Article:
- Search Engine Marketing: The Yellow Pages Question
- Search Engine Marketing: Making the Connection
- Social Media Marketing: Social Media Sites
- Brand Marketing: Managing Your Brand On The Internet
- Reputation Management: Dealing With Review Sites
- Social Media Marketing: Engaging With Customers
- Mobile Marketing: Huge Growth Opportunity
- Mobile Marketing: Text Messaging Grows With Consumers of All Ages
- Mobile Marketing: Daily Deal Coupons
- Inbound Marketing: Keys To An Effective Website
- Email Marketing: How To Build Client Relationships
- Website Design: Multiple Methods of Contact
- Promotional Strategies and Tactics
- Video Marketing: Video Distribution
- Article Syndication: Key Site Article Distribution Sites
- Image Marketing
- Banner Advertising
- Social Media Marketing: Facebook Ads
- Search Engine Marketing: SEO
- Tracking Your Results
- The Bottom Line
Having a good mobile version is one aspect of an effective website, but there are several things that your main website should offer as well. Your website is responsible for several things:
- Educating your audience
- Branding your company
- Establishing your expertise in your industry
- Generating leads and sales
- Building relationships with your audience
There are also a couple of things it’s NOT responsible for, however:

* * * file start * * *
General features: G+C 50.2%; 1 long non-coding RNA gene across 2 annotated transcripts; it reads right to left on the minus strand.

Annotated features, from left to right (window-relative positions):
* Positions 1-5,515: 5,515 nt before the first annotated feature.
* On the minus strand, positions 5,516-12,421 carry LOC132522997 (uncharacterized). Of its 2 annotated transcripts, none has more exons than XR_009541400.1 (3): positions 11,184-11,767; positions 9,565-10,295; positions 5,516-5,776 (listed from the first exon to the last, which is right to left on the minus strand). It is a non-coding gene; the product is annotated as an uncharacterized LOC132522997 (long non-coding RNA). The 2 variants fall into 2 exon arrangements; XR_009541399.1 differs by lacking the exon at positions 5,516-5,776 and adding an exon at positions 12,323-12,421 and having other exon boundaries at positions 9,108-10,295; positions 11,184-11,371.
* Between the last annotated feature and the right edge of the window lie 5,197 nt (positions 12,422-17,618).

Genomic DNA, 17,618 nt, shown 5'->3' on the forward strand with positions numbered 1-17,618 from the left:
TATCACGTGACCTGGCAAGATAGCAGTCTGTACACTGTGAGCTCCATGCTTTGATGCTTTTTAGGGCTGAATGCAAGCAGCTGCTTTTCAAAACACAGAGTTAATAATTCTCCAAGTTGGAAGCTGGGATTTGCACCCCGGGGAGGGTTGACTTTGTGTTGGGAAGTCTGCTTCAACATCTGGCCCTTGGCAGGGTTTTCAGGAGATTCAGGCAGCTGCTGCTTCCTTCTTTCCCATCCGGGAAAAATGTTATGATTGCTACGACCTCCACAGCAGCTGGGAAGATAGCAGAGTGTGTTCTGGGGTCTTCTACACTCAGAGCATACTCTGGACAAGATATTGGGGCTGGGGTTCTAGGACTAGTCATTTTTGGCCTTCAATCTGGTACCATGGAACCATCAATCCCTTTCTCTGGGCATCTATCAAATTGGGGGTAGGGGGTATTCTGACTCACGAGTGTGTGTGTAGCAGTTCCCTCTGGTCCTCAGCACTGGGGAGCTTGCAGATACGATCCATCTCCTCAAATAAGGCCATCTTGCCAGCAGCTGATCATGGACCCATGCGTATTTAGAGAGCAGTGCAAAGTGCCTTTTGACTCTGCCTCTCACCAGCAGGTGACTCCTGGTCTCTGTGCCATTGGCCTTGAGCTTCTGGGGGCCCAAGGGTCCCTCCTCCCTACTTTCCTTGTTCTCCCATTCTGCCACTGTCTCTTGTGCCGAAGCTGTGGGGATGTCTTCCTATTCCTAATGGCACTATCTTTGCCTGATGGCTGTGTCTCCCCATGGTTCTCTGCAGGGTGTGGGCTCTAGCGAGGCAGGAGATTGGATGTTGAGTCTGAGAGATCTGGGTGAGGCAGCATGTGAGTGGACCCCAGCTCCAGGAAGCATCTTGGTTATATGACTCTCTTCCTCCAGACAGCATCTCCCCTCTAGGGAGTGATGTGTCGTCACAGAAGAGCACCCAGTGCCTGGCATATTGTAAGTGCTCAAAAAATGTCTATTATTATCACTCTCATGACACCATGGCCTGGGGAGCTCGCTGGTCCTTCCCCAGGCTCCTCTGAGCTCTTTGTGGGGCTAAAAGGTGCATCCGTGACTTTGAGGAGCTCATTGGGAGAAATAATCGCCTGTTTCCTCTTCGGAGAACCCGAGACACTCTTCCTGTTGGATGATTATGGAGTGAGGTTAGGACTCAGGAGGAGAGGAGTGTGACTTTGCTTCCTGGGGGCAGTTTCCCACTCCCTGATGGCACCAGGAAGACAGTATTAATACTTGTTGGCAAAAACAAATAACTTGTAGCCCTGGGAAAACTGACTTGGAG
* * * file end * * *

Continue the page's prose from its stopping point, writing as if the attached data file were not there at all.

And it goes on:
- Miraculously drawing in people searching for what you offer
- Replacing personal connection and interaction
One mistake that a lot of companies make is trying to cram as much information as possible into the home page of their site. This is a sure-fire way to overwhelm any new visitors, and in many cases they will just click away and keep looking.
Instead, use the home page to grab the visitor’s attention and help them find the right page on the site for whatever information they’re looking for. Think of it as a sort of “directory” for the rest of the site. You want people to be able to find what they want within 5 seconds of landing on your website if at all possible.
Try to look at your website from the perspective of someone who doesn’t know your company and may not even know what you offer. If you look at it from the perspective of someone who already knows everything there is to know about your business, it makes it much harder to optimize for your visitors.
If you find it hard to distance yourself from your business this way, an effective way to do it is to create a customer “avatar” that you can use as a model for your typical customer.
Create a fictional customer who has most of the traits of your typical client. Give them a name, consider their age, their sex, what kind of knowledge they have about your product, their income, how many kids they have, etc. The more complete this avatar is, the better.
Then, whenever you are writing something for your customers, whether your website, an email, an article or any number of other types of content, write it as though you’re addressing that fictional customer directly. This can really help to filter out the stuff that’s either unnecessary or confusing and get right to the point you want to make.
We’ll talk about how to get the people who are searching for what you offer to actually visit your website shortly but as far as personal connection and interaction goes, the internet has one very useful tool for this – email.
One of the most critical things you should be doing on your website is some kind of lead capture – getting your customers’ names and email addresses so you can contact them via email.